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Natural products signaling via PPARgamma and its implications for metabolism, diabetes, and obesity


Dr. Birgit Watenberger from the Institute of Pharmacy/Pharmacognosy, University of Innsbruck presents a visual introduction (in a PowerPoint-style) to the scientific review “Natural product agonists of peroxisome proliferator-activated receptor gamma (PPARγ): a review”:

video


Abstract (as presented by the authors of the scientific work):

"Agonists of the nuclear receptor PPARγ are therapeutically used to combat hyperglycaemia associated with the metabolic syndrome and type 2 diabetes. In spite of being effective in normalization of blood glucose levels, the currently used PPARγ agonists from the thiazolidinedione type have serious side effects, making the discovery of novel ligands highly relevant.

Natural products have proven historically to be a promising pool of structures for drug discovery, and a significant research effort has recently been undertaken to explore the PPARγ-activating potential of a wide range of natural products originating from traditionally used medicinal plants or dietary sources. The majority of identified compounds are selective PPARγ modulators (SPPARMs), transactivating the expression of PPARγ-dependent reporter genes as partial agonists. Those natural PPARγ ligands have different binding modes to the receptor in comparison to the full thiazolidinedione agonists, and on some occasions activate in addition PPARα (e.g. genistein, biochanin A, sargaquinoic acid, sargahydroquinoic acid, resveratrol, amorphastilbol) or the PPARγ-dimer partner retinoid X receptor (RXR; e.g. the neolignans magnolol and honokiol). A number of in vivo studies suggest that some of the natural product activators of PPARγ (e.g. honokiol, amorfrutin 1, amorfrutin B, amorphastilbol) improve metabolic parameters in diabetic animal models, partly with reduced side effects in comparison to full thiazolidinedione agonists. The bioactivity pattern as well as the dietary use of several of the identified active compounds and plant extracts warrants future research regarding their therapeutic potential and the possibility to modulate PPARγ activation by dietary interventions or food supplements."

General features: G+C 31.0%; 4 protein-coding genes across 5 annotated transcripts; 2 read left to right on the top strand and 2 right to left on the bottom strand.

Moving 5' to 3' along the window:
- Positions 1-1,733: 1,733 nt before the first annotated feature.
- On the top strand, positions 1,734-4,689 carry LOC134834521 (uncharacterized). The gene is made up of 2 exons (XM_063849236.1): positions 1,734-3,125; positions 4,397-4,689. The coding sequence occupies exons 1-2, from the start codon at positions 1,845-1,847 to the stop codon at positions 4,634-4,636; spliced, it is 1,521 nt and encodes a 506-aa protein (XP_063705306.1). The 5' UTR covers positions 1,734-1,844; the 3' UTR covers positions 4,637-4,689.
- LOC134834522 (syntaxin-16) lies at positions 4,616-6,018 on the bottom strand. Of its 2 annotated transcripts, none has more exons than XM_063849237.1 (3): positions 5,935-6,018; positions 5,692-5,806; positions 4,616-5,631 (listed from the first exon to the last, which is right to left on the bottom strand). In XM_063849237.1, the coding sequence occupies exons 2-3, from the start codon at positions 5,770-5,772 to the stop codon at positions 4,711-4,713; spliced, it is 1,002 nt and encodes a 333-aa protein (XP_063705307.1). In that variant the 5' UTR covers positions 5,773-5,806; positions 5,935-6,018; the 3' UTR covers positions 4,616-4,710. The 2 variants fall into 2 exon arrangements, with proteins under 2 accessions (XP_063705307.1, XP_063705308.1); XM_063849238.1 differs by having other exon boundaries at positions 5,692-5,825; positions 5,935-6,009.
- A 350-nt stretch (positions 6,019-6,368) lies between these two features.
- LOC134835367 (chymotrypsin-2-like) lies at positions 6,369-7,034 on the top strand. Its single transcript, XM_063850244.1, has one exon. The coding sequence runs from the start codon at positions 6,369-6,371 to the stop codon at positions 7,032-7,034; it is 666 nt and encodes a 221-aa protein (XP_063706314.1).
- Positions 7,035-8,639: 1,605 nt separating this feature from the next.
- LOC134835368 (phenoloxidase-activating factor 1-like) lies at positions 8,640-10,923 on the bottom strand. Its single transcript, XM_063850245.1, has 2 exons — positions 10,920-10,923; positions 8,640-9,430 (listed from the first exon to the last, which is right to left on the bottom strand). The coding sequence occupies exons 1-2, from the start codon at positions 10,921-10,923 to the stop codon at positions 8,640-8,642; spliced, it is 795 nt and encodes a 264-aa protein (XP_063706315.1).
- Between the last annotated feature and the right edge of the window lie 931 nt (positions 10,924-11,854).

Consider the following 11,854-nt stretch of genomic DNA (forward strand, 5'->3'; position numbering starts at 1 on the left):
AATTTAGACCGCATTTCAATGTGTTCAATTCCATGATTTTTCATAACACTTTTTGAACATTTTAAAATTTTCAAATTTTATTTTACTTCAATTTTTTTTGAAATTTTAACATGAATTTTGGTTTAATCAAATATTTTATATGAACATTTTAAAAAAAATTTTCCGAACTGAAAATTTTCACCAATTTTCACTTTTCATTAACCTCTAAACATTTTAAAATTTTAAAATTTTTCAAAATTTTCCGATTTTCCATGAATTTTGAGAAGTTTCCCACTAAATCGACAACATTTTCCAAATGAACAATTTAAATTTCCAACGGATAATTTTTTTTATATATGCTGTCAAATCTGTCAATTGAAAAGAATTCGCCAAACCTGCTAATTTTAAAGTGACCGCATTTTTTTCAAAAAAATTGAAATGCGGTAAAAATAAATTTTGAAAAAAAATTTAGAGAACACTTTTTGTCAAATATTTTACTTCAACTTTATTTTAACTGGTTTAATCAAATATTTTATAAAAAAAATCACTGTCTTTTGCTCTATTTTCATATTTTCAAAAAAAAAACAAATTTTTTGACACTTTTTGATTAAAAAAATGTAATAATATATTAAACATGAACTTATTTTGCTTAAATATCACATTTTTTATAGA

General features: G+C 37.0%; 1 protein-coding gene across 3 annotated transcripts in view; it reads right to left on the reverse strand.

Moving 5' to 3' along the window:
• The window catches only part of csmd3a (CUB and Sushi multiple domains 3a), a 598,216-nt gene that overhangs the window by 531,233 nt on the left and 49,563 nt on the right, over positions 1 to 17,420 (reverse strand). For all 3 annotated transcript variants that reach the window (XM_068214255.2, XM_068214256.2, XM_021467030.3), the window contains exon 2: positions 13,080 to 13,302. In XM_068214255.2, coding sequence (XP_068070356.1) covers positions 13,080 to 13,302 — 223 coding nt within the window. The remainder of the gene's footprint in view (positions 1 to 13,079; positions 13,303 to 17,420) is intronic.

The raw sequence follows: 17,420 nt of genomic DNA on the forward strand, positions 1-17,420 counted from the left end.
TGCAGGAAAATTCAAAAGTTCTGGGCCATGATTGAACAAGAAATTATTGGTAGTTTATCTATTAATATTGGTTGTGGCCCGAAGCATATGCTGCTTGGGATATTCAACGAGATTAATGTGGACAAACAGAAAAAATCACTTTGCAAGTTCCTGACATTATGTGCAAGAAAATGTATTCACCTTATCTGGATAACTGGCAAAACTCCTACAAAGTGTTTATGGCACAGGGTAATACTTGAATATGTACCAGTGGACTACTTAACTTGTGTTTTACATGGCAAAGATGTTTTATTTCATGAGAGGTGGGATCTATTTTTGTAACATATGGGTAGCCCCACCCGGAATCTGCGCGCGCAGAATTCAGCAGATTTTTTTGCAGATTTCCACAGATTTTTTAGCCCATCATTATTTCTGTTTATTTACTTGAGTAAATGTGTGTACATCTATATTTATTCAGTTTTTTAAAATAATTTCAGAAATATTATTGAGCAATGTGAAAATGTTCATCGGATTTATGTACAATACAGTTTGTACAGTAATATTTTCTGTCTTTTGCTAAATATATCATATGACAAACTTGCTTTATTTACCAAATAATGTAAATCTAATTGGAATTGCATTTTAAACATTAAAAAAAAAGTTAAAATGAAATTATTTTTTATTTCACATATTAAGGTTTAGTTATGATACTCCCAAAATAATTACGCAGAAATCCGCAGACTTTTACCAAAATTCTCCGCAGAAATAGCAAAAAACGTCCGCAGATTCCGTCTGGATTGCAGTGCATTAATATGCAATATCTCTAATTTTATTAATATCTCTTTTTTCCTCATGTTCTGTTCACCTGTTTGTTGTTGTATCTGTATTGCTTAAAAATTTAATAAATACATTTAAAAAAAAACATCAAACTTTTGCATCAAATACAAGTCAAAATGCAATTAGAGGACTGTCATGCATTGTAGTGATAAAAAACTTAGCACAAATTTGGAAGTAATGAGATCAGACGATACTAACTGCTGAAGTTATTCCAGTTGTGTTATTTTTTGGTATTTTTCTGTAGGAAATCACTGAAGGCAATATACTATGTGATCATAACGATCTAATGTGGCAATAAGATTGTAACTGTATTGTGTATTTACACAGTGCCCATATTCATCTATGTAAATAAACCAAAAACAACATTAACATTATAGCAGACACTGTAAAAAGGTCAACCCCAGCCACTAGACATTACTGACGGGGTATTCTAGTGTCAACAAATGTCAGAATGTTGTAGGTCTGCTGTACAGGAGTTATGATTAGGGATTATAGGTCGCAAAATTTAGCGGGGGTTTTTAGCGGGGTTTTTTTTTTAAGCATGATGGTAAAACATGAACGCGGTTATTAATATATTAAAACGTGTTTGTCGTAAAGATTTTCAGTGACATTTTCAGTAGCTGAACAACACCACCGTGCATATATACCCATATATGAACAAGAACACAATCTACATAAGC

Concluding remarks (as presented by the authors of the scientific work):

"Natural products prove to be a rich source for the discovery of novel PPARγ ligands and many structurally diverse agonists of this receptor were recently identified from traditionally used medicinal plants or food sources. Interestingly, the majority of identified natural compounds are rather weak agonists of PPARγ, often activating the receptor as partial agonists, with activation pattern distinct from the full thiazolidinedione agonists and more similar to endogenous ligands with weaker activation potential such as fatty acids and prostanoids. Noteworthy, several PPARγ agonists were identified in plants used as culinary spices, beverages or food sources, opening the possibility to consider modulation of the activity of this nuclear receptor through dietary interventions. While most of the identified natural products only activate PPARγ as SPPARMs, some are dual agonists able to also activate PPARα (Table 2). An especially interesting activation pattern is observed for the neolignans magnolol and honokiol, which are ligands for both PPARγ and its dimer activation partner RXR. The neolignan honokiol and several other natural products have also demonstrated beneficial metabolic effects in diabetic animal models, with reduced side effects in comparison to full thiazolidinedione agonists. Many extracts from medicinal plants reported in the literature as PPARγ activators are so far not thoroughly investigated. The identification of their active constituents might provide further interesting ligands in the future.

In conclusion, a range of PPARγ activating natural products and plant extracts were recently described that bear a good potential to be further explored for therapeutic effectiveness as well as to be studied as potential dietary supplements to counteract the metabolic syndrome and type 2 diabetes"


Full-text access of the referenced scientific work:

Wang L, Waltenberger B, Pferschy-Wenzig EM, Blunder M, Liu X, Malainer C,
Blazevic T, Schwaiger S, Rollinger JM, Heiss EH, Schuster D, Kopp B, Bauer R,
Stuppner H, Dirsch VM, Atanasov AG. Natural product agonists of peroxisome
proliferator-activated receptor gamma (PPARγ): a review. Biochem Pharmacol. 2014
Nov 1;92(1):73-89. doi: 10.1016/j.bcp.2014.07.018. Epub 2014 Jul 30. Review.
PubMed PMID: 25083916; PubMed Central PMCID: PMC4212005.
https://www.ncbi.nlm.nih.gov/pmc/articles/PMC4212005/


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